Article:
The housing market index
The housing market index (or HMI), released monthly by the National Association of Home Builders (or NAHB) in association with Wells Fargo (WFC), is a weighted average of separate diffusion indexes. These include the present sale of new homes, the sale of new homes expected in the next six months, and the prospective buyers’ traffic in the new homes sector.
HMI at a ten-year high
As per the August release, the HMI for August rose to 61, a figure last seen in November 2005. The housing market has certainly come a long way from its recessionary abyss of 2008–09. The future sales component of the index came in at a very strong 70, while the current sales index stood at 66. In the United States, homebuilding activity generally takes a breather during the winter months, as the severe weather obstructs new construction. However, as the weather warms up, economic and housing activity picks up, which also reflects in the upsurge in the HMI after March this year.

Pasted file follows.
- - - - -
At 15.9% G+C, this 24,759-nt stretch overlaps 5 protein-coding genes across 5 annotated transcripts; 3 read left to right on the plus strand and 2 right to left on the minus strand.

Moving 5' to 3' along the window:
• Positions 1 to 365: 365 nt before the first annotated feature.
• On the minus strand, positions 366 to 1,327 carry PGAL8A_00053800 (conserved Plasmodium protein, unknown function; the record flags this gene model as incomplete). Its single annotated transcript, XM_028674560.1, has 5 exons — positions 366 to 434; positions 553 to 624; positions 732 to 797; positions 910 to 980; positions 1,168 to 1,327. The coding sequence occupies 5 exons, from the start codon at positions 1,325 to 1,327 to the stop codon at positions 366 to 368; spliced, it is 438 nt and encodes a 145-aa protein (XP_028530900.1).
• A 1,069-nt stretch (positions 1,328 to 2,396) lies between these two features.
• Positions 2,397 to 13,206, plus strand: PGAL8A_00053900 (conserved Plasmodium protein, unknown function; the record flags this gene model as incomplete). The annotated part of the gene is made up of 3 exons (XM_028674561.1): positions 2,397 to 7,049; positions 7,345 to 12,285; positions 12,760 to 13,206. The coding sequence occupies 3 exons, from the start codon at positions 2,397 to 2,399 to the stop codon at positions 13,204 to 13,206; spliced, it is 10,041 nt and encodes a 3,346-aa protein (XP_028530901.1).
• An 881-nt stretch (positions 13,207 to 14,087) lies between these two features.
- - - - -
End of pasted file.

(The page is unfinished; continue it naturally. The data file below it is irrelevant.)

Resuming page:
The report had set the stage well for Tuesday’s housing starts report, which also pleased real estate investors, as we discussed in Part 1. Homebuilding companies D.R. Horton. (DHI), Lennar (LEN), PulteGroup (PHM), and Toll Brothers (TOL) further gained 1.44%, 3.06%, 2.48%, and 2.77%, respectively, at the close of trade on August 18. Popular real estate ETFs like the Vanguard REIT ETF (VNQ), the iShares Dow Jones US Real Estate Index Fund (IYR), and the SPDR Dow Jones REIT ETF (RWR) reflect the performance of the housing market in their returns. VNQ was up 0.27%, IYR gained 0.08%, and RWR advanced 0.24% on August 18.
Now that we see the housing sector is signaling increasing strength, let’s now move on to gauge the state of the manufacturing sector in the United States.